Tuesday, November 19

Marketing Integration: Times Are Changing; So Is Education

Integrated Marketing Communications
Total global advertising placement is projected to exceed $716 billion next year, with as much as 70 percent of that total (exclusive of production) is being spent in North America. Marketers are investing more than 25 percent of this mix in digital advertising and social networks, and almost half invested in websites, branding, and strategy. 

These were the same kinds of numbers I considered a few years ago as enrollment in the Public Relations Certificate Program at the University of Nevada, Las Vegas (UNLV) began to evaporate. Fewer and fewer working professionals were interested in a certificate program that seemed to exist within a vacuum, especially as public relations worked overtime to "own social" and thereby became owned by the strategic arms of marketing and communications.

While some saw the decline as waning interest in communications, I saw it as an inevitable shift away from public relations and toward integrated marketing communications‚ a field of study that was better equipped to address the challenges presented by digital advertising, social networks, shifting media patterns, and divided consumer attention. Yes, public relations in its purest form can still be invaluable, but continuing education students need to consider something more practical.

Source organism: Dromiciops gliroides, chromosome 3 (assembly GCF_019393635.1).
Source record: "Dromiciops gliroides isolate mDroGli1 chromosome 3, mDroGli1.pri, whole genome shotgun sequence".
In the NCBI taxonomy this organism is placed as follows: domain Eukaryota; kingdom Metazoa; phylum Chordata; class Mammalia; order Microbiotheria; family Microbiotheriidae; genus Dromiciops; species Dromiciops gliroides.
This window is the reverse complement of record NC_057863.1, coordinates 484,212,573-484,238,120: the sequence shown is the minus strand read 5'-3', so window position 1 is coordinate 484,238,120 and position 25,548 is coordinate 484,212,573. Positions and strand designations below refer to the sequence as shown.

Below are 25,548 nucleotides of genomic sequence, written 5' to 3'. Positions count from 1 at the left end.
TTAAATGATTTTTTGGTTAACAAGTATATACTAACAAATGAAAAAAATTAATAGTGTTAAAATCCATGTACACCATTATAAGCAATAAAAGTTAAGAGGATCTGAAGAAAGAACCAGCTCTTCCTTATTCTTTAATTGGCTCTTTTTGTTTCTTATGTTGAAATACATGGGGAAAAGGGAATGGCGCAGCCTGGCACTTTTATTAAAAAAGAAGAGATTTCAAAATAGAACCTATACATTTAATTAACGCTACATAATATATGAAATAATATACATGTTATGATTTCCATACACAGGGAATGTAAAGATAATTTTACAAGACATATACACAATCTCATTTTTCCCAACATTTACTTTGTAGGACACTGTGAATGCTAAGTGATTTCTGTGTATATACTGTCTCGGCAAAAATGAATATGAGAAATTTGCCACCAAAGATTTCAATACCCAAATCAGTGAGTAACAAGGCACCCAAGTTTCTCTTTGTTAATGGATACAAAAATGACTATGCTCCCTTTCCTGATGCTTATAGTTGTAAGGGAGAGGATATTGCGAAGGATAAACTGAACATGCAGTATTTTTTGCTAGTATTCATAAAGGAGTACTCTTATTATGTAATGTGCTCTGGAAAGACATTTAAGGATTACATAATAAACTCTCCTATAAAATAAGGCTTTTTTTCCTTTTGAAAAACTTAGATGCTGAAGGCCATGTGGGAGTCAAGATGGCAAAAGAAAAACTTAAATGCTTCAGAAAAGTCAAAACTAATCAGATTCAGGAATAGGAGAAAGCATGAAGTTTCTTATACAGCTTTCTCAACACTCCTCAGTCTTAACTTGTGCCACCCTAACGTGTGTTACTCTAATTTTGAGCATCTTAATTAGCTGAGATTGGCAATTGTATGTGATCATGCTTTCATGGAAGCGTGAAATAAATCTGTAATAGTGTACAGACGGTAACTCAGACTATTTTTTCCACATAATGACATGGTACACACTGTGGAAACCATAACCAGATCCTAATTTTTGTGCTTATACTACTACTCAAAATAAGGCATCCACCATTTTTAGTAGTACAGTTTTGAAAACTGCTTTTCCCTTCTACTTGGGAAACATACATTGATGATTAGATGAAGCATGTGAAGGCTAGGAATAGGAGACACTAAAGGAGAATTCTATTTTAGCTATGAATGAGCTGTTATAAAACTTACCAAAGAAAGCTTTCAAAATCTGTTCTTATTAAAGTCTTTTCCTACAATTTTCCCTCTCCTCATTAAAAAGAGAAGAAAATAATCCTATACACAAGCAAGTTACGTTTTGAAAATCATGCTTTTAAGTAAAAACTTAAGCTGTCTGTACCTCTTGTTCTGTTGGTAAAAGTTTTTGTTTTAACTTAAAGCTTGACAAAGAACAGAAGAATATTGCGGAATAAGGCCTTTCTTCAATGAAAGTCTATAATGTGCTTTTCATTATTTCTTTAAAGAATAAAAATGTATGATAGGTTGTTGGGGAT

Retooling Integrated Marketing Communications at UNLV

For the better part of a year, several respected communicators in the field have been working with UNLV to develop what the next generation of integrated marketing communications might need. The resulting pinpointed four core classes and a variety of electives that could introduce or upgrade new skillsets for working professionals and small business owners.

Fundamentals of Integrated Marketing. Examine the core elements of integrated communications, including marketing research, segmentation, positioning, branding, analytics, and promotions.

Digital and Social Media Marketing. Learn key concepts of on- and offsite SEO, paid search marketing, online advertising, web analytics, email marketing, social media marketing, and online reputation management.

Consumer Behavior & Market Research. Examine why consumers behave the way they do and understand the practical marketing implications of that behavior. Use advanced market research methods to inform decisions.

Writing & Content Creation for Marketing. Communicate effectively by mastering the varied skills necessary to write for departments, businesses, and organizations across a variety of media.

While there about a dozen electives to support these core classes, these four provide enough of a foundation for those hoping to enter the field, those keeping up with trends, or those attempting to define their marketing budget. (The average successful company, by the way, invests 6-12 percent of their revenue into marketing.) And it's my hope anyone who enters the program will learn how precise, consistent, and persuasive messages to the right audience at the right time.

Once they have a foundation, professionals are always in a better position to discuss where technology intersects marketing and communication. In fact, just by looking at the twelve skill sets that are now in high demand for 2020, it becomes crystal clear where the brightest minds want to take communications  — a place where analytics reimagines messaging and technology reimagines message delivery. It's an exciting time. Goodnight and good luck.